But I think I will let the idea go. You guys have given me some good advice. Thank you all :)
     
  12. MidnightPhoenix
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    MidnightPhoenix Contributing Member

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    Has long as the dream is saying something about your character, could be reveal something about a past or anything like that. I think it will be a good insight for people:)
     
  13. Taylee91
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    Taylee91 Carpe Diem Contributor

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    I was meaning for the dreams to be insightful. Aside from Hank thinking about his own problems and stuff, he doesn't really talk. Not even to a new friend he makes at school. This'd be an outlet for me to kinda foreshadow what's going on for him.

    But, idk, I'll think about it more. Some things just take a while for me to scope out the pros and cons and figure out if they'll fit in well.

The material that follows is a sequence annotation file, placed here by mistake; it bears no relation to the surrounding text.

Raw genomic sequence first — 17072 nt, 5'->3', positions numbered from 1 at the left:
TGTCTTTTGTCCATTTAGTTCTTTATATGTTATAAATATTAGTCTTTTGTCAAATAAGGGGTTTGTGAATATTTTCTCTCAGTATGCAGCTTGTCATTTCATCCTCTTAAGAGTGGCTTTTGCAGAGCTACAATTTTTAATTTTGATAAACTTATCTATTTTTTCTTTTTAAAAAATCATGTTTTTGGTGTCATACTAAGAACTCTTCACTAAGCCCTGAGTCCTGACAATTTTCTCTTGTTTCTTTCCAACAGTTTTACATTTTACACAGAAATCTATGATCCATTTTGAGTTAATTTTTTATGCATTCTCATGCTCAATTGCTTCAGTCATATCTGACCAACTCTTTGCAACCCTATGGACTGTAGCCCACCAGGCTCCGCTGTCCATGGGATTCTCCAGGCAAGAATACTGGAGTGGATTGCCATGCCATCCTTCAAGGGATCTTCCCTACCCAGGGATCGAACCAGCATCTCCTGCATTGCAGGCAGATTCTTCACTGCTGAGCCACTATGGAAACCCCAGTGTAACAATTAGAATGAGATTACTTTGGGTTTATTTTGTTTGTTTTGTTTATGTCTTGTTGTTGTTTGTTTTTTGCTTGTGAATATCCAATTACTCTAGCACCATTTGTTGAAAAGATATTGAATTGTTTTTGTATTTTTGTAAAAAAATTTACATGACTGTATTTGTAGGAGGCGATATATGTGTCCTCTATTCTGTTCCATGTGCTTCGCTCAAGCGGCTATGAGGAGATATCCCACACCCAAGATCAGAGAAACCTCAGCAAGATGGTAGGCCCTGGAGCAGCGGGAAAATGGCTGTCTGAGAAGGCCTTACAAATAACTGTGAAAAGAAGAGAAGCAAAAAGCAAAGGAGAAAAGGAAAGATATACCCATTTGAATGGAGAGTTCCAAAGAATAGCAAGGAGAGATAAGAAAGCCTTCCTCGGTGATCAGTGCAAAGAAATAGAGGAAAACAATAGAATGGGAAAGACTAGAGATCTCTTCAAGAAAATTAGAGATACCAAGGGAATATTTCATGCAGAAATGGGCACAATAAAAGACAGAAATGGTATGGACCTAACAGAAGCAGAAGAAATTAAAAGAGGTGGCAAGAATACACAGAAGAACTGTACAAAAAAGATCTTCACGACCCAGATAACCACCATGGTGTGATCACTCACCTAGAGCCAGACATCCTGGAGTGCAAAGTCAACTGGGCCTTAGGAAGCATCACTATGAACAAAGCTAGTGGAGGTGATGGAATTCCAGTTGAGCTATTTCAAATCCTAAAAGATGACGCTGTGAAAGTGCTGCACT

14. Porcupine
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    Porcupine Contributing Member

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    Sounds like a good idea, actually. It depends mostly on how you execute it, of course. ;)
     
  15. Taylee91
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    Taylee91 Carpe Diem Contributor

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    Hmm...I know. Thank you. If I do add in a few dreams, I want them to take the place of him either thinking about his own fears or talking about them to a friend. It would maybe balance the scale out because it just seems too obvious for me to write him thinking about himself.